Canada briefs – February 24

Canadian intelligence agents went to Egypt to get information about a Toronto man and likely contributed to his abuse by authorities there, newly released documents say.

CSIS trip likely contributed to abuse

OTTAWA — Canadian intelligence agents went to Egypt to get information about a Toronto man and likely contributed to his abuse by authorities there, newly released documents say.

The previously unknown visit by CSIS officers became public Tuesday as a federal commission disclosed once-secret pages of an inquiry report on the overseas torture of Ahmad El Maati and two other Arab-Canadians.

The Harper government and commission lawyers squabbled for more than a year about the sensitive portions of the report, which the government balked at making public due to national security concerns.

In his report released in October 2008, former Supreme Court justice Frank Iacobucci found that Canadian officials were likely partly to blame for the torture of El Maati, Abdullah Almalki and Muayyed Nureddin by sharing information — including unfounded accounts of extremism — with foreign agencies.

The men, all of whom deny involvement in terrorism, were abused in Syrian prison cells. El Maati, 45, was tortured by Egyptian captors as well.

At a news conference Tuesday, the former truck driver told of being blindfolded, handcuffed and zapped in the hands, back and genitals with electric shocks. The torture left El Maati barely able to walk a city block. He has undergone several operations.

“My whole life is completely destroyed,” he said. “I need an apology. They ruined my life, I can’t work anymore now.”

Tories defend Khadr decision

OTTAWA — The Harper government says it trusts that the U.S. will voluntarily comply with a diplomatic request to exclude Canadian-gathered evidence in any trial of Omar Khadr.

Justice Minister Rob Nicholson said Tuesday that he’s satisfied a diplomatic note sent to the Americans is remedy enough for a recent Supreme Court of Canada ruling.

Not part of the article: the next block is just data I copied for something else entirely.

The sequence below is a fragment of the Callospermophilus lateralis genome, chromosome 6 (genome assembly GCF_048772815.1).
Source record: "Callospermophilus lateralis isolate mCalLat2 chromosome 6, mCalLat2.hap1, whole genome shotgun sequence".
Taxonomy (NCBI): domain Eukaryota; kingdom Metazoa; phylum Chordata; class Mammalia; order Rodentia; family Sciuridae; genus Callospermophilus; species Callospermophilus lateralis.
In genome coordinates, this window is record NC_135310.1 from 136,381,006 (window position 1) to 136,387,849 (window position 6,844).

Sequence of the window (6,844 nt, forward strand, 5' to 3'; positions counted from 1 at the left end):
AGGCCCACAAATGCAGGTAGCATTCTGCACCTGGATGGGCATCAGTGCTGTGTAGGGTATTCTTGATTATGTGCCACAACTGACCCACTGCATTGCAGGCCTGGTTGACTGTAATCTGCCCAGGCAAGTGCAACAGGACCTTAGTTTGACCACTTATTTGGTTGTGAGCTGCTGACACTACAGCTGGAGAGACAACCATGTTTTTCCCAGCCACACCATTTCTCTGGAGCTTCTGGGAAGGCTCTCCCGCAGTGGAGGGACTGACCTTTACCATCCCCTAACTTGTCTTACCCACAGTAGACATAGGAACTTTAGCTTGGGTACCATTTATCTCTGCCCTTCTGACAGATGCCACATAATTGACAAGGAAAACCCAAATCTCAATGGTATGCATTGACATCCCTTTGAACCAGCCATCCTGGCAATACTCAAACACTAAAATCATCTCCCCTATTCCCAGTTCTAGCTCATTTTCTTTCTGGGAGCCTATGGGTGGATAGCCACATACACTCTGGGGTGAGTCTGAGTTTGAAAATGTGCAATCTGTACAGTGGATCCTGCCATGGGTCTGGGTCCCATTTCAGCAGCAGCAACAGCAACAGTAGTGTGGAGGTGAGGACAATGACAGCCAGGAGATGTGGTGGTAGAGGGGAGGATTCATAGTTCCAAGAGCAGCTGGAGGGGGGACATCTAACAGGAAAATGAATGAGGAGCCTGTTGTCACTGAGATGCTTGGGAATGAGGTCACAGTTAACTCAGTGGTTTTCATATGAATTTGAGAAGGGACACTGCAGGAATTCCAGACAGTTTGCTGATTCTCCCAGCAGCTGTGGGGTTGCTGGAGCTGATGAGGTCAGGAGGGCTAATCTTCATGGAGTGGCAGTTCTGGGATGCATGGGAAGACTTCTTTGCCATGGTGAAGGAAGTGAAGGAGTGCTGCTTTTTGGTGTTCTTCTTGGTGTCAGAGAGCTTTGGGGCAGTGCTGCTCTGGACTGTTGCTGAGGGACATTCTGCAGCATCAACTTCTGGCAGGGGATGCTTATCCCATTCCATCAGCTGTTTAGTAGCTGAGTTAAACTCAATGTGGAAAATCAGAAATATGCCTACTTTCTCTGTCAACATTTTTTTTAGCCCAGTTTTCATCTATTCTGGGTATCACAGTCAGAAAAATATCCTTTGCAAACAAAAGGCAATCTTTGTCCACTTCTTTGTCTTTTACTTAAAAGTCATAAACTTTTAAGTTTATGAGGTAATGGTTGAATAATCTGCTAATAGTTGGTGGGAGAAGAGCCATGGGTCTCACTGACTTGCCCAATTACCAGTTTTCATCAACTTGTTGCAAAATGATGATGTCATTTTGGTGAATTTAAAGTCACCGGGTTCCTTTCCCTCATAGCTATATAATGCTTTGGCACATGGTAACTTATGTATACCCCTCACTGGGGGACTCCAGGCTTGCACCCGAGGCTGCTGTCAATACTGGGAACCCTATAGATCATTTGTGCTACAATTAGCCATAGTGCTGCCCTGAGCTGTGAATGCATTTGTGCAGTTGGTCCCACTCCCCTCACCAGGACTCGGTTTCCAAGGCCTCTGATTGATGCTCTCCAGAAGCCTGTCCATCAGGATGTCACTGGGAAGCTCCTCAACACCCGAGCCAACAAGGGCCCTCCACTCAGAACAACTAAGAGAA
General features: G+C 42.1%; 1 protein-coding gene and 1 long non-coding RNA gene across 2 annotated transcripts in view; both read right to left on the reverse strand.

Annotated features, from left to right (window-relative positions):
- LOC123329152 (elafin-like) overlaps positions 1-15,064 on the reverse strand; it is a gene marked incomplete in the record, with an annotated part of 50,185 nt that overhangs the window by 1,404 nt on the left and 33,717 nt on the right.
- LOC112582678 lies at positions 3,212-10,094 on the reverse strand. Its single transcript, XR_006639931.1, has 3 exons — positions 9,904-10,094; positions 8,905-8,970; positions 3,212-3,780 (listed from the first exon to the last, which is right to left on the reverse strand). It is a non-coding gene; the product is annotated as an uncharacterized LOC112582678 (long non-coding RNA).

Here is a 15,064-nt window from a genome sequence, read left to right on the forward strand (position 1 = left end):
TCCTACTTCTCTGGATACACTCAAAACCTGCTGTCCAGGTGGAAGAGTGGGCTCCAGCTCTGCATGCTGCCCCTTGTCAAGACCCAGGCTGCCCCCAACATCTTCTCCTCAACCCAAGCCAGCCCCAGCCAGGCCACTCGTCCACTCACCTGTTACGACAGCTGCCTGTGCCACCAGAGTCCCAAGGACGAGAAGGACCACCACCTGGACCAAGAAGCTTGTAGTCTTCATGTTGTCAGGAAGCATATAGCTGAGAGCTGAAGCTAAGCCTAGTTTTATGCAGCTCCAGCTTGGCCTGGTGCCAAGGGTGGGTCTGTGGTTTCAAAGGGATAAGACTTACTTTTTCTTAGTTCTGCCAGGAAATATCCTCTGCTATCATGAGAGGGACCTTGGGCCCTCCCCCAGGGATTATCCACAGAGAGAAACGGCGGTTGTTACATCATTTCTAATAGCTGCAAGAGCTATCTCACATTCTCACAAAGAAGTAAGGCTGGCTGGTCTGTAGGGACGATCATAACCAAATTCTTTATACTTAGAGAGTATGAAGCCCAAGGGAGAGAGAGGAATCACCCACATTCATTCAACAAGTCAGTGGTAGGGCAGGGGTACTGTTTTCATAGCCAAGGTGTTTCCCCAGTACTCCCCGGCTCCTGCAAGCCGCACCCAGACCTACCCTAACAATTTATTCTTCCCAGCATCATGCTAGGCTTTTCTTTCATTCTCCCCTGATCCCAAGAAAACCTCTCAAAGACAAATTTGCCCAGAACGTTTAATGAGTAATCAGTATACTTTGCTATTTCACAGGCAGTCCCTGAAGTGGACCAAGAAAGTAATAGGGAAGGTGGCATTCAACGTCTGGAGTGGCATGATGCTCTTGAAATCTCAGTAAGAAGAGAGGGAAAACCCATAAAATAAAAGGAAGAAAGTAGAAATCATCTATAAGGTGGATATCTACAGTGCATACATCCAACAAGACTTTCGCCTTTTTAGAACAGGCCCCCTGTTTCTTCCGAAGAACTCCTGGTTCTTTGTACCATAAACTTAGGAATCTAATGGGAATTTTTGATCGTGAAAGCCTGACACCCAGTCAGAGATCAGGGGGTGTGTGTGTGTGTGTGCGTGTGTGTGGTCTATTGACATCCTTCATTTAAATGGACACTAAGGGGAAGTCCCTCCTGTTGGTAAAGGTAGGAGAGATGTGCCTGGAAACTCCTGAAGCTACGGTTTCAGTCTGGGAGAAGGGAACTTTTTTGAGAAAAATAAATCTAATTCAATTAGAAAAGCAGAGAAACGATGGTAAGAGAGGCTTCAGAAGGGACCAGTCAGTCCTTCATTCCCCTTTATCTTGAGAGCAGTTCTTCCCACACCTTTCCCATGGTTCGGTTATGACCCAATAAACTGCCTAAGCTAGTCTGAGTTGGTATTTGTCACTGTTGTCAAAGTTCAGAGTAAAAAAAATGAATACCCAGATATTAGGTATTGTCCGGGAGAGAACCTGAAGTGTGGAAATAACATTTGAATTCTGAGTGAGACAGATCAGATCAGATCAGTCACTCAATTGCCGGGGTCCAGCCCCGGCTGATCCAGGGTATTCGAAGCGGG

That ruling confirmed that Canadian officials violated Khadr’s constitutional rights by questioning him in American custody in 2003 and 2004. However, the court left it up to the government whether to ask the U.S. to return Khadr to Canada — something the Conservatives have steadfastly refused to do over four years in power.

“We have confidence in the Obama administration and their handling of these matters,” Nicholson said. “But I think it was incumbent upon me to make the opinion and the statement that certain evidence improperly obtained as set out by the Supreme Court of Canada, shouldn’t be used.”

It was his first public comment on the matter since he issued a brief written reply last week to the Jan. 29 landmark ruling. In that reply, Nicholson said he sent a diplomatic note to the U.S. asking military prosecutors to refrain from using information gathered by the Canadian Security Intelligence Service.

Toronto-born Khadr, 23, has been in U.S. custody at Guantanamo Bay, Cuba, for allegedly throwing a grenade that killed a U.S. soldier in Afghanistan more than seven years ago.

Life expectancy creeping higher

OTTAWA — The gap between men’s and women’s life expectancy is narrowing as the average lifespan creeps ever higher in Canada, a new study indicates.